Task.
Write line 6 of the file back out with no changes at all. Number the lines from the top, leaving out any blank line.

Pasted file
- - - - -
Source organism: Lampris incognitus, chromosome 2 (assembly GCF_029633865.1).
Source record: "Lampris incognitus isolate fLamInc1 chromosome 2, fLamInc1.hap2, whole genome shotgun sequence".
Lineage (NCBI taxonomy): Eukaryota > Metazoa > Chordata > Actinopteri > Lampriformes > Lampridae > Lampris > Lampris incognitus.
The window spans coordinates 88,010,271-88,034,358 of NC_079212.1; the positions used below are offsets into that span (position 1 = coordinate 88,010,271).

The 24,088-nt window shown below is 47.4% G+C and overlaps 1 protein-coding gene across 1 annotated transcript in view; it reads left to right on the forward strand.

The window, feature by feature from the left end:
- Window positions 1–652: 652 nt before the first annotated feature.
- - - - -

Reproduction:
The window, feature by feature from the left end: